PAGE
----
Dear Commons Community,
Nicholas Kristof’s comments today’s in his New York Times column examines the Chicago teachers strike. While sympathetic to teachers, he concludes that the students who need education the most to help lift them out of urban poverty are the victims in this strike. Here is an excerpt:
“Those students often don’t get a solid education, any more than blacks received in their separate schools before Brown v. Board of Education. Chicago’s high school graduation rates have been improving but are still about 60 percent. Just 3 percent of black boys in the ninth grade end up earning a degree from a four-year college, according to the Consortium on Chicago School Research.
America’s education system has become less a ladder of opportunity than a structure to transmit inequity from one generation to the next.
That’s why school reform is so critical. This is an issue of equality, opportunity and national conscience. It’s not just about education, but about poverty and justice — and while the Chicago teachers’ union claims to be striking on behalf of students, I don’t see it…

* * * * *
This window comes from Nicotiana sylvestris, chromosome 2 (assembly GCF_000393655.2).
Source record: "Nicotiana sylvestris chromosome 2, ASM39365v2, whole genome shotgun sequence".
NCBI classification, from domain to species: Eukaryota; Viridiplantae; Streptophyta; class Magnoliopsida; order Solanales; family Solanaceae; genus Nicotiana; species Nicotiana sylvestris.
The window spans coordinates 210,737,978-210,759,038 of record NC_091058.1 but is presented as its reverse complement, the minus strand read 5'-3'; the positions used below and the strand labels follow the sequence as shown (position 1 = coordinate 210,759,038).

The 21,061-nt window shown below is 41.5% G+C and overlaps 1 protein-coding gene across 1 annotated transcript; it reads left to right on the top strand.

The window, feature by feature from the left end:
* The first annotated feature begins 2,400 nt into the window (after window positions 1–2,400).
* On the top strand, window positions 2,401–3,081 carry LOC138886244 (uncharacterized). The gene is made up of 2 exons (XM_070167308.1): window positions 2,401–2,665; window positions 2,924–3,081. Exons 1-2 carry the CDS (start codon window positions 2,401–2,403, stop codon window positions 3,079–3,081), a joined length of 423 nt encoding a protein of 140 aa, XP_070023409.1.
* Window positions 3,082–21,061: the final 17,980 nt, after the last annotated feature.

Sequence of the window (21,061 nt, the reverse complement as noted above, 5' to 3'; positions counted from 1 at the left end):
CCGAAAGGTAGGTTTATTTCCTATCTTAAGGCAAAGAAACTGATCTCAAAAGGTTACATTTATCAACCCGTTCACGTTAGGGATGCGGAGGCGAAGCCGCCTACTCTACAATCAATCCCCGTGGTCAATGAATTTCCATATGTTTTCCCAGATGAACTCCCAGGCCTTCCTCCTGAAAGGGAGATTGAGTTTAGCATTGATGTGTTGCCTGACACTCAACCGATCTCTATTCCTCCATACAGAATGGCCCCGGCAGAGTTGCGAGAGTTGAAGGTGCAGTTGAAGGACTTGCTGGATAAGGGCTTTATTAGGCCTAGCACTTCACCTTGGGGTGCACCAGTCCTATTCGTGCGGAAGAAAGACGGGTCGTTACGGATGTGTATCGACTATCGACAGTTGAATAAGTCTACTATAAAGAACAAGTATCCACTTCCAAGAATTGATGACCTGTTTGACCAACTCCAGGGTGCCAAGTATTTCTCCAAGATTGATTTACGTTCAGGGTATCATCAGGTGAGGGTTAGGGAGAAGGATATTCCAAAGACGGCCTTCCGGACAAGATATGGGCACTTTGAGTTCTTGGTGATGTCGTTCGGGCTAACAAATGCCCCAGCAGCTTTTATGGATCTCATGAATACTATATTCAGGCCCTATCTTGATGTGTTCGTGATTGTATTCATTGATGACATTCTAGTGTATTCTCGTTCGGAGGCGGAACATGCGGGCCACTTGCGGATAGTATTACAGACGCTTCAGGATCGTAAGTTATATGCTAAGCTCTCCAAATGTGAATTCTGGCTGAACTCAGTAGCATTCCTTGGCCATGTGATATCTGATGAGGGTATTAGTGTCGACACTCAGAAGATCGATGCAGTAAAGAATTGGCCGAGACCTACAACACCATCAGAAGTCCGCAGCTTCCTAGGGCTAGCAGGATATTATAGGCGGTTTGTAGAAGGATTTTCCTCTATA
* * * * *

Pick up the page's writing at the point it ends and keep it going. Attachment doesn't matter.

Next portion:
This isn’t a battle between garment workers and greedy corporate barons. The central figures in the Chicago schools strike are neither strikers nor managers but 350,000 children. Protecting elements of a broken and unaccountable school system — the union demand — sacrifices those students, in effect turning a blind eye to a “separate but equal” education system.”
His comments are fair and tempered but there is one aspect of this strike that he fails to mention and that is its symbolism as a response to a national agenda of teacher-bashing that has been promulgated by corporate, political and ideological interests. The CTU is saying loudly and clearly that enough is enough and is fighting for “educators” to take back the education of children in this country.
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